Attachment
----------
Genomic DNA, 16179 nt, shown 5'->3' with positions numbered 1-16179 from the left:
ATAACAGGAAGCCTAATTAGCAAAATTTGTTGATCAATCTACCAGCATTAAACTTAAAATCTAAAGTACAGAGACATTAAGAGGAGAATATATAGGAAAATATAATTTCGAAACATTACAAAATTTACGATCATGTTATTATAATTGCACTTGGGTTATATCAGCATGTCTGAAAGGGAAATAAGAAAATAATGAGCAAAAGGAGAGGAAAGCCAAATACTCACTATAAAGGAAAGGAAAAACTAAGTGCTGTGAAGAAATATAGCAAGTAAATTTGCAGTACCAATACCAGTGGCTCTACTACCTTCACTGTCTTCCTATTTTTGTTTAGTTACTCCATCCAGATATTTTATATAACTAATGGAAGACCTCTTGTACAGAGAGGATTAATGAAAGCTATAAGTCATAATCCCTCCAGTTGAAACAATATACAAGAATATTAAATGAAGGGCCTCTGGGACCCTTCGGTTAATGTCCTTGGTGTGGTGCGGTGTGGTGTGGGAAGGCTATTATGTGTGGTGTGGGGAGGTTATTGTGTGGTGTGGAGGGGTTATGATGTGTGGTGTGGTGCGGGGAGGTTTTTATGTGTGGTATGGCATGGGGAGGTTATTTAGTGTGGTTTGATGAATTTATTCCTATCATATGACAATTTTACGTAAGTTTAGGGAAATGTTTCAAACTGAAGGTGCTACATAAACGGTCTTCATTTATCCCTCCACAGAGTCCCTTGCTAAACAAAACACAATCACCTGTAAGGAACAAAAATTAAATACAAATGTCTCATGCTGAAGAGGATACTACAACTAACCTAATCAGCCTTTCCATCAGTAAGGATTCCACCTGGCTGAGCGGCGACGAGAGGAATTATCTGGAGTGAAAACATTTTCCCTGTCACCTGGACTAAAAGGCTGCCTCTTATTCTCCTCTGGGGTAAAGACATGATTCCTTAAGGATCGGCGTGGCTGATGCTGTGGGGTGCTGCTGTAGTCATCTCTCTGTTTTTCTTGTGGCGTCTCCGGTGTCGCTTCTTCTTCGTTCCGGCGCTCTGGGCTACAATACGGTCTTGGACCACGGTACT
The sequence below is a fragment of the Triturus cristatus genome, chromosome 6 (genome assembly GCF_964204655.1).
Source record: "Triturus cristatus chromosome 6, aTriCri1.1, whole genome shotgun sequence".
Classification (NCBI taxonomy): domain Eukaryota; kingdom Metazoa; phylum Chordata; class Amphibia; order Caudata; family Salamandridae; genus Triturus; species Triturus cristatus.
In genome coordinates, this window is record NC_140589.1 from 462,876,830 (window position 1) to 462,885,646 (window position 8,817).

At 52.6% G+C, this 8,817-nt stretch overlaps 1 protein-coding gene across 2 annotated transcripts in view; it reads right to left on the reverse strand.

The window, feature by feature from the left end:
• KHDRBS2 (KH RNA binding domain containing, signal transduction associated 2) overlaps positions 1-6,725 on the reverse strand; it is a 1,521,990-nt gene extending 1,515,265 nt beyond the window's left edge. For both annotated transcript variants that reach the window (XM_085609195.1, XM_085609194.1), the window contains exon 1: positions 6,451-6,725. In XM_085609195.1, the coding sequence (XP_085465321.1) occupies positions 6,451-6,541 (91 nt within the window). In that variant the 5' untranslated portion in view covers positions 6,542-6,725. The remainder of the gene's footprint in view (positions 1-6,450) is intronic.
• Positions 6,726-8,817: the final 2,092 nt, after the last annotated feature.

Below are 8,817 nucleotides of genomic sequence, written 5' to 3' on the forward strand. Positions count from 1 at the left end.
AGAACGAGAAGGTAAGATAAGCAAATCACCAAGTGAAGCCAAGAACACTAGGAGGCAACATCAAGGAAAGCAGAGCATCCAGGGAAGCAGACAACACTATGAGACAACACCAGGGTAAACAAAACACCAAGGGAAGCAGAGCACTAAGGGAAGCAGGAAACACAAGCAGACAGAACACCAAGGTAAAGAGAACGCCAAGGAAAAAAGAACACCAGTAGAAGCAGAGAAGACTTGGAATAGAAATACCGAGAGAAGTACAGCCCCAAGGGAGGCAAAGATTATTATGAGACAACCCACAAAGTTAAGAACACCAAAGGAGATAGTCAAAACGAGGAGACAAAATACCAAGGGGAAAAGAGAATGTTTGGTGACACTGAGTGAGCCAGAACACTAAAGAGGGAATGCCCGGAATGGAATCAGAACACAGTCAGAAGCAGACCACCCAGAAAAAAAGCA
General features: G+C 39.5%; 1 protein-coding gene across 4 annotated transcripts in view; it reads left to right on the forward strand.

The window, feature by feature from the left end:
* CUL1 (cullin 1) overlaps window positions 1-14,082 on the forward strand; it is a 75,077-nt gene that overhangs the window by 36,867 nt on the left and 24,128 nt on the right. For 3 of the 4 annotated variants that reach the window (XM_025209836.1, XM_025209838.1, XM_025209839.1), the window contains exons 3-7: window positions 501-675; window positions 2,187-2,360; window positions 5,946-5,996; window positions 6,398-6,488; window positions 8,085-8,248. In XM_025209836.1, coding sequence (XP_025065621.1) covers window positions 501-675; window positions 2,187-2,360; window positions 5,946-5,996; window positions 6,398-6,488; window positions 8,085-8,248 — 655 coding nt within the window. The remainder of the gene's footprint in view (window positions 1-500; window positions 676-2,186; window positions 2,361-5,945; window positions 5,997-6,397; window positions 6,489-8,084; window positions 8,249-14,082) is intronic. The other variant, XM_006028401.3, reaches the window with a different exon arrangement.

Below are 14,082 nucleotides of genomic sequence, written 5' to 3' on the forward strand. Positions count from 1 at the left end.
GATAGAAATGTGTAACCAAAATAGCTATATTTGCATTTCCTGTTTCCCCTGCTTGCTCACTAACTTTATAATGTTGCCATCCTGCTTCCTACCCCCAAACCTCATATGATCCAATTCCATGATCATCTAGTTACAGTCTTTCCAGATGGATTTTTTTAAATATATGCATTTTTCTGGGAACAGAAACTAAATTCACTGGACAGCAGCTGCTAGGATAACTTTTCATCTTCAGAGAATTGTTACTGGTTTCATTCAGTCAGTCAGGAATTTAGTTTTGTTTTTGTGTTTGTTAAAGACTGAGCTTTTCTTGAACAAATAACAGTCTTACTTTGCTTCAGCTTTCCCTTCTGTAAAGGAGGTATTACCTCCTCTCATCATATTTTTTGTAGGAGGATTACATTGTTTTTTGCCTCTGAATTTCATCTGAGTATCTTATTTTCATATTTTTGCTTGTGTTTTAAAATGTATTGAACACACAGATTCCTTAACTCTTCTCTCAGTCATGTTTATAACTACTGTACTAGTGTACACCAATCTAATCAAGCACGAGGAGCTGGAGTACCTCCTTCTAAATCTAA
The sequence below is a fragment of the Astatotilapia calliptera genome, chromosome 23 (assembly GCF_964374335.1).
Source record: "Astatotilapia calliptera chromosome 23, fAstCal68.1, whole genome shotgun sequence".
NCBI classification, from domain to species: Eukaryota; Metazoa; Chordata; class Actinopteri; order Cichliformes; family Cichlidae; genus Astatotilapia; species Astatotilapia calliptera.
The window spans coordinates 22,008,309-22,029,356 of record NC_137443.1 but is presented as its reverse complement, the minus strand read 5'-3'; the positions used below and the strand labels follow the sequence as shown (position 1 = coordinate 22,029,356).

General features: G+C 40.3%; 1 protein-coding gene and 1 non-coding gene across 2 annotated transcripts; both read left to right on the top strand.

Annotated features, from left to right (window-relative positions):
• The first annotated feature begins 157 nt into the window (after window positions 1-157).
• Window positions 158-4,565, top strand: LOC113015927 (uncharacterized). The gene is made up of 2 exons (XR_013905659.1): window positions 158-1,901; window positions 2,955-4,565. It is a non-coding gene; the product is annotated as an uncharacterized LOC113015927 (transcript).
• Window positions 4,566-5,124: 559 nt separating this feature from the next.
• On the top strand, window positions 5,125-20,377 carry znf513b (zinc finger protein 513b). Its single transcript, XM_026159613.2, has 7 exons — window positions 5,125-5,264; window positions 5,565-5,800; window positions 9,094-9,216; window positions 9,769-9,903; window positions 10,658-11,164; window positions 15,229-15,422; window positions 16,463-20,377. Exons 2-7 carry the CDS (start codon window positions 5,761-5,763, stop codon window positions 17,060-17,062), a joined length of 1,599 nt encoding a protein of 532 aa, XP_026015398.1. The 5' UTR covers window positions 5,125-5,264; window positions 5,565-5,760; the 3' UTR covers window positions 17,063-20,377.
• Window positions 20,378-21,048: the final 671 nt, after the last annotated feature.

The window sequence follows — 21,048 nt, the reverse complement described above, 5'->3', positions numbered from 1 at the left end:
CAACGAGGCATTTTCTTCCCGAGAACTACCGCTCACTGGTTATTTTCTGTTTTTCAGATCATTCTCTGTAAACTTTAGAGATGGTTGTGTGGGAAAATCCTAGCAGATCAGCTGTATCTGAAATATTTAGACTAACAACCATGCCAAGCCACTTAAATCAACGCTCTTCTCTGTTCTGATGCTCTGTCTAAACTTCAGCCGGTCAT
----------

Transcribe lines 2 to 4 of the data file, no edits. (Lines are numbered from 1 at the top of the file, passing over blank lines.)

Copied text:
ATAACAGGAAGCCTAATTAGCAAAATTTGTTGATCAATCTACCAGCATTAAACTTAAAATCTAAAGTACAGAGACATTAAGAGGAGAATATATAGGAAAATATAATTTCGAAACATTACAAAATTTACGATCATGTTATTATAATTGCACTTGGGTTATATCAGCATGTCTGAAAGGGAAATAAGAAAATAATGAGCAAAAGGAGAGGAAAGCCAAATACTCACTATAAAGGAAAGGAAAAACTAAGTGCTGTGAAGAAATATAGCAAGTAAATTTGCAGTACCAATACCAGTGGCTCTACTACCTTCACTGTCTTCCTATTTTTGTTTAGTTACTCCATCCAGATATTTTATATAACTAATGGAAGACCTCTTGTACAGAGAGGATTAATGAAAGCTATAAGTCATAATCCCTCCAGTTGAAACAATATACAAGAATATTAAATGAAGGGCCTCTGGGACCCTTCGGTTAATGTCCTTGGTGTGGTGCGGTGTGGTGTGGGAAGGCTATTATGTGTGGTGTGGGGAGGTTATTGTGTGGTGTGGAGGGGTTATGATGTGTGGTGTGGTGCGGGGAGGTTTTTATGTGTGGTATGGCATGGGGAGGTTATTTAGTGTGGTTTGATGAATTTATTCCTATCATATGACAATTTTACGTAAGTTTAGGGAAATGTTTCAAACTGAAGGTGCTACATAAACGGTCTTCATTTATCCCTCCACAGAGTCCCTTGCTAAACAAAACACAATCACCTGTAAGGAACAAAAATTAAATACAAATGTCTCATGCTGAAGAGGATACTACAACTAACCTAATCAGCCTTTCCATCAGTAAGGATTCCACCTGGCTGAGCGGCGACGAGAGGAATTATCTGGAGTGAAAACATTTTCCCTGTCACCTGGACTAAAAGGCTGCCTCTTATTCTCCTCTGGGGTAAAGACATGATTCCTTAAGGATCGGCGTGGCTGATGCTGTGGGGTGCTGCTGTAGTCATCTCTCTGTTTTTCTTGTGGCGTCTCCGGTGTCGCTTCTTCTTCGTTCCGGCGCTCTGGGCTACAATACGGTCTTGGACCACGGTACT
The sequence below is a fragment of the Triturus cristatus genome, chromosome 6 (genome assembly GCF_964204655.1).
Source record: "Triturus cristatus chromosome 6, aTriCri1.1, whole genome shotgun sequence".